Chapter 9

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  1. Consequences of Malnutrition
    • -The cumulative effects of good nutrition combined with rapid development of the body’s immune system, offer greater protection against disease.
    • -Poverty continues to be a powerful predictor of ill health during the school years.
    • -Eating an evening meal with parents leads to a diet higher in fruits and lower in friend foods and soft drinks
  2. Obesity
    • -More likely to be overweight
    • -High blood pressure
    • -Respiratory problems
    • -diabetes
    • -liver, gall bladder disease
    • -cancer
    • -early death
  3. Causes of Obesity in Middle Childhood
    • -Overweight parents
    • -parents feeding practices(overfeeding, overly controling)
    • -low physical activity
    • -television
    • -cultural food environment
  4. Psychological and Social Consequences of Obesity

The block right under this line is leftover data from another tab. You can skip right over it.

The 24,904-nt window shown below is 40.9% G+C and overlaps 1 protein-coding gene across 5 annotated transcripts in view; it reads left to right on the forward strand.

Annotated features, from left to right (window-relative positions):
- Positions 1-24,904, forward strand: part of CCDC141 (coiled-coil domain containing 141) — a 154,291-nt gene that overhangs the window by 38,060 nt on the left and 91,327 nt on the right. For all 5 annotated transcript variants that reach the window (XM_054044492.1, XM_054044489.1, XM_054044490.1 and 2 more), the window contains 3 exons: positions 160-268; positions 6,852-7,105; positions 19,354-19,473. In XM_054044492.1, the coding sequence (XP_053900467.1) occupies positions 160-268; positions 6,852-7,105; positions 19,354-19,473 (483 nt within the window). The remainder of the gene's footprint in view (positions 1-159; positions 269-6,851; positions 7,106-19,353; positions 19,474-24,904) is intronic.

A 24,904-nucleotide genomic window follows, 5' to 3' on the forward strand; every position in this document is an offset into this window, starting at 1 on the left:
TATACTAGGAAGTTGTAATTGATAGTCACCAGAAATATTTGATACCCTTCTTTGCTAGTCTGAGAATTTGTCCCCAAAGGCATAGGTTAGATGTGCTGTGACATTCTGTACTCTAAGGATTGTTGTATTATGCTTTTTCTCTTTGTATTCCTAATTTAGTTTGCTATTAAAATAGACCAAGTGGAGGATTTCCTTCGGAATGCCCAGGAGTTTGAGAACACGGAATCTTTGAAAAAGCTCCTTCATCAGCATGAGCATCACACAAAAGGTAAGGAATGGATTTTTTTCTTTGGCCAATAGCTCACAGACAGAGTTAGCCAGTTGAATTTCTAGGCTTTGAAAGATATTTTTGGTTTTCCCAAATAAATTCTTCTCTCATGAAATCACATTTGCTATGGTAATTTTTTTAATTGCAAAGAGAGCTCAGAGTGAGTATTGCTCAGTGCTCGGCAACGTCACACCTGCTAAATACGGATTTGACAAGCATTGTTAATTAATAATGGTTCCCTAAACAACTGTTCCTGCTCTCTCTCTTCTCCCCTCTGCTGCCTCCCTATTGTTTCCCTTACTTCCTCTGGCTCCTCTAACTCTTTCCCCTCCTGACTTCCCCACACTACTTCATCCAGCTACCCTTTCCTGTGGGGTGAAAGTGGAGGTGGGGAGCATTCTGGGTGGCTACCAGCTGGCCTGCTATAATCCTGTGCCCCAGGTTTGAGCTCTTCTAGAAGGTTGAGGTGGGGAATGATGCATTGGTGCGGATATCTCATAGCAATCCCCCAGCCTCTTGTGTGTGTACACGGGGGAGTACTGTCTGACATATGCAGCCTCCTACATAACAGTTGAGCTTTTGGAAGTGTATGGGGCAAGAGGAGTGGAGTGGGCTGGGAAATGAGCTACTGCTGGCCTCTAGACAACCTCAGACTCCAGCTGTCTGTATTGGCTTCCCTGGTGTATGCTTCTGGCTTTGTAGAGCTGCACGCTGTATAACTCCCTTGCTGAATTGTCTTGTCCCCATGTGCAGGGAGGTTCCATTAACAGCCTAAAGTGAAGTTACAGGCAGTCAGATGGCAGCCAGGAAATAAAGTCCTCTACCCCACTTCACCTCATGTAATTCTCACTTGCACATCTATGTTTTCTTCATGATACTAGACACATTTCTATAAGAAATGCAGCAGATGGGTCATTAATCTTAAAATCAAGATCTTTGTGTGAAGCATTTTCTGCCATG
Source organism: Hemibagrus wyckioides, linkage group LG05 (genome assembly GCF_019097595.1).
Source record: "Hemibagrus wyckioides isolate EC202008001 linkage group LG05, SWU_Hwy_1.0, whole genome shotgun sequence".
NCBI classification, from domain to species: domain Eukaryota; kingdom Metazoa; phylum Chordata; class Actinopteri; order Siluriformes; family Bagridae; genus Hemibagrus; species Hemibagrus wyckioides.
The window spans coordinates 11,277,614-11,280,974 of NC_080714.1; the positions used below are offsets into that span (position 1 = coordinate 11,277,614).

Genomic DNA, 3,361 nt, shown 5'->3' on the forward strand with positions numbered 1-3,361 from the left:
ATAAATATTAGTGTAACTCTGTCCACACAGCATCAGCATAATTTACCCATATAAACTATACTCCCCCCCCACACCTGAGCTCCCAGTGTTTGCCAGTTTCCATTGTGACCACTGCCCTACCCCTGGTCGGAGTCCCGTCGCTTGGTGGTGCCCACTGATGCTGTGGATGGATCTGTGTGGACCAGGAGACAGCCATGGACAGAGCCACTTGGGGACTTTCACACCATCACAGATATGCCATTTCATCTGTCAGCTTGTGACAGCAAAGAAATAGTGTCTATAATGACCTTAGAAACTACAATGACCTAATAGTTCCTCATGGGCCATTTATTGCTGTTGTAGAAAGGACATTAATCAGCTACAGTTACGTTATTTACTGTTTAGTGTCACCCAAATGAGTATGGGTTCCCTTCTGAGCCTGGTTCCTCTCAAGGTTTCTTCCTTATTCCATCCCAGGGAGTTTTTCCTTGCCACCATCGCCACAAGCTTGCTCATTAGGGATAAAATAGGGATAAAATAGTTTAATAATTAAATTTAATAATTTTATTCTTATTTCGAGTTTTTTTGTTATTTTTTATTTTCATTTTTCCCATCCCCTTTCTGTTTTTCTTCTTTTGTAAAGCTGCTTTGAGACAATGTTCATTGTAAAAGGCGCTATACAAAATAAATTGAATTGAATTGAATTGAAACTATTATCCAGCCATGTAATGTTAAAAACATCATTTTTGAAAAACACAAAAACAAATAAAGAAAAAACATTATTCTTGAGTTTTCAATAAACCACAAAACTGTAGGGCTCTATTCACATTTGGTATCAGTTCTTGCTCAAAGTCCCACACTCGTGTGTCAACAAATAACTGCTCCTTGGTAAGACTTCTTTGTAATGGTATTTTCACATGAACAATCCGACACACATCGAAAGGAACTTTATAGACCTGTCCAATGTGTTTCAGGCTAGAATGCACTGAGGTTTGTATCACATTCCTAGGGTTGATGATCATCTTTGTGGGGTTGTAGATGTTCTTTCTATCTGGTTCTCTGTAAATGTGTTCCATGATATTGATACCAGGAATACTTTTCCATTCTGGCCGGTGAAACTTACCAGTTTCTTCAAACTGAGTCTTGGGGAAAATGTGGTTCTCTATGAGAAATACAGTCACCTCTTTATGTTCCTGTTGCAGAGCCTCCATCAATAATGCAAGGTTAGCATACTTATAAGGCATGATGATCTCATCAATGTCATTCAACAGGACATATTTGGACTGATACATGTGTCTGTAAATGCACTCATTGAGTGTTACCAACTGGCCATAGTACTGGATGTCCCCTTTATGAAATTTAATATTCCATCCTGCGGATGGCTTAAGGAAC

Social isolation, Achievment problems, behavior problems, defiance, aggression
  5. Motor Development
    Flexibility, Balance, Agility, Force
  6. Flexibility
    Compared with preschoolers, school-age chidren are physically more pliable and elastic, a difference evident as they swing bats, kick balls, jump over hurdles, and execute tumbling routines
  7. Balance
    Improved balance supports many athletic skills, including running , skipping, throwing, kicking, and the rapid changes of direction required in team sports.
  8. Agility
    Quicker and more accurate movements are evident in the fancy footwork of dance and cheerleading and in the forward, backward and sideways motions used to dodge opponents in tag and soccer
  9. Force
    Older youngsters can throw and kick a ball harder and propel themselves farther off the ground when running and jumping
  10. Fine Motor Development
    development improves over the school years. Children usually master uppercase letters first because their horzontal and vertical motions are easier to control than the small curves of the lowercase alphabet
  11. Motor Development: Sex Differences